Introverts, what are you thinking?
Introverts used to frustrate the hell out of me until I found myself in a large group divided into introverts and extroverts. Each group sat facing the other across a large room. The trainer asked ‘What do you want to say to the people opposite?’ After a pause I shouted out ‘What are you thinking?’ Instantly a shout came back from across the room, ‘Will you never shut up?’.
Anyone that’s been trained in leadership or teambuilding will be familiar with the Myers-Briggs personality types and Belbin’s team roles. They’re great fun, instantly recognisable and, as much as anything, give a language framework for discussing something would otherwise be quite tricky to express.
Introverts have a hard time in management. A manager spends most of their day with other people. When I was a boy, my dad took me to his office and I sat for half a morning until it was time for us both to go to the dentist. That evening my mum asked me if I thought I could do my dad’s job (he was a manager in an engineering firm). I said yes because all it involved was talking to people on the phone and didn’t look very hard. Introverts can do this but it takes more effort than for extroverts for whom it comes naturally.
Even those introverts that succeed into middle management find it difficult to breakthrough into leadership positions. Leadership involves putting yourself forward, accepting the spotlight and taking advantage of the prominence of your position. Extreme extroverts love the attention but extreme introverts would rather be left alone.
Introverts don’t make the easiest of colleagues either. I’ve found if they are unhappy with you, they tend to bottle it up, preferring to remain unhappy than experience the unpleasantness of a conflict. This can carry on for quite a while but eventually it will come out. The problem is that by the time it does come out a) the level of unhappiness is quite severe and b) not necessarily having the best communication skills, the introvert has a tendency to explode. To an extrovert they appear to have gone from green to red with no warning in between. The result is that they express themselves inelegantly, diminishing the impact of what they’re saying. Extroverts interpret this behaviour as sullen and even rude and, misinterpreting the reasons for this behaviour, might easily responded angrily. The classic introvert outburst is the long e-mail and the best way for an extrovert to deal with it is not to respond but instead speak to the person.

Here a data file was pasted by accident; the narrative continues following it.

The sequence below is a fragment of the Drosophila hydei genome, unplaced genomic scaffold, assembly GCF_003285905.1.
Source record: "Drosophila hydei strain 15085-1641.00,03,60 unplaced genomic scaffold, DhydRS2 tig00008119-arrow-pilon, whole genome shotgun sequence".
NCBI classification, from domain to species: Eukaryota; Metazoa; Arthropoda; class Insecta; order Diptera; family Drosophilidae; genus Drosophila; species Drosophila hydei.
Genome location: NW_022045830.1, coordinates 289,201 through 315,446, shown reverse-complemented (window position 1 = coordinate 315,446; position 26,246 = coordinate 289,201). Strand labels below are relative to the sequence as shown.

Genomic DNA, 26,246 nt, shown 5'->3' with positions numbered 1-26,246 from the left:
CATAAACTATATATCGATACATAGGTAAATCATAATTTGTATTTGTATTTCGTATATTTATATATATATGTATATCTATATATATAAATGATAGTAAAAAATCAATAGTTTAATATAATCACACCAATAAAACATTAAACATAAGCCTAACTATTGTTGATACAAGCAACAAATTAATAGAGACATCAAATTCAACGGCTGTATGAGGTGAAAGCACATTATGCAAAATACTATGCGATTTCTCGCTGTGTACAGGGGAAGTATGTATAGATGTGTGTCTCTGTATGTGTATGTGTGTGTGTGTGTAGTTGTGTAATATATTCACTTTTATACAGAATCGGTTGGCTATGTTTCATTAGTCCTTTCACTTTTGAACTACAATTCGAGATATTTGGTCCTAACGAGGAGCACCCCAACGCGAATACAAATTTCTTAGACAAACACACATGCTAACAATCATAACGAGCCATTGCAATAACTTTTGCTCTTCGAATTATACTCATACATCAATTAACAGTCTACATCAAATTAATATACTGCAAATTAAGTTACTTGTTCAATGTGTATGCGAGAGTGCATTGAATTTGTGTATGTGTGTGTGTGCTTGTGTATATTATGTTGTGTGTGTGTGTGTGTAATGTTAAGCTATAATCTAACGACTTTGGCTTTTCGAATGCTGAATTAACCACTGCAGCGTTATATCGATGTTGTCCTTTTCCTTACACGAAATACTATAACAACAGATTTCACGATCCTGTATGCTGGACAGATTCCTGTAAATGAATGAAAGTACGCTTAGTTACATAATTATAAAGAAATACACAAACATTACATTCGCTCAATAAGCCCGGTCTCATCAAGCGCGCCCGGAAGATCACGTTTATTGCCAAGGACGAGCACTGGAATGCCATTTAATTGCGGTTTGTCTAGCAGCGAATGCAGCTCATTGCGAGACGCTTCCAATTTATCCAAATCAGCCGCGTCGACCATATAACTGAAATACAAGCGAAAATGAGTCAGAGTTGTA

It wasn’t until I had the experience described earlier, and heard for the first time, the inner voice of introverts wishing us extroverts would shut up, that the penny dropped. They’re not being rude. It’s just how they are. Immediately I recognised the big downside in extrovert behaviour. We don’t listen. Extroverts like the sound of their own voice. We are too busy talking to listen. Often in our excitement to begin talking gain, we interrupt. And when someone else is talking, we are busy thinking of what we’re going to say next. Let’s be honest, it’s self-centred and even arrogant.
I have in the past received feedback from bosses to the effect that I could do more to show people I have listened and absorbed the point other people are making. Reader, I’m ashamed to say I didn’t listen to this feedback at the time and it took me at least a decade later before I fully acknowledged it.
Introverts have to make more of an effort to speak and extroverts have to make more of an effort to listen. Both groups probably won’t, but at least we should be aware of what we should be doing.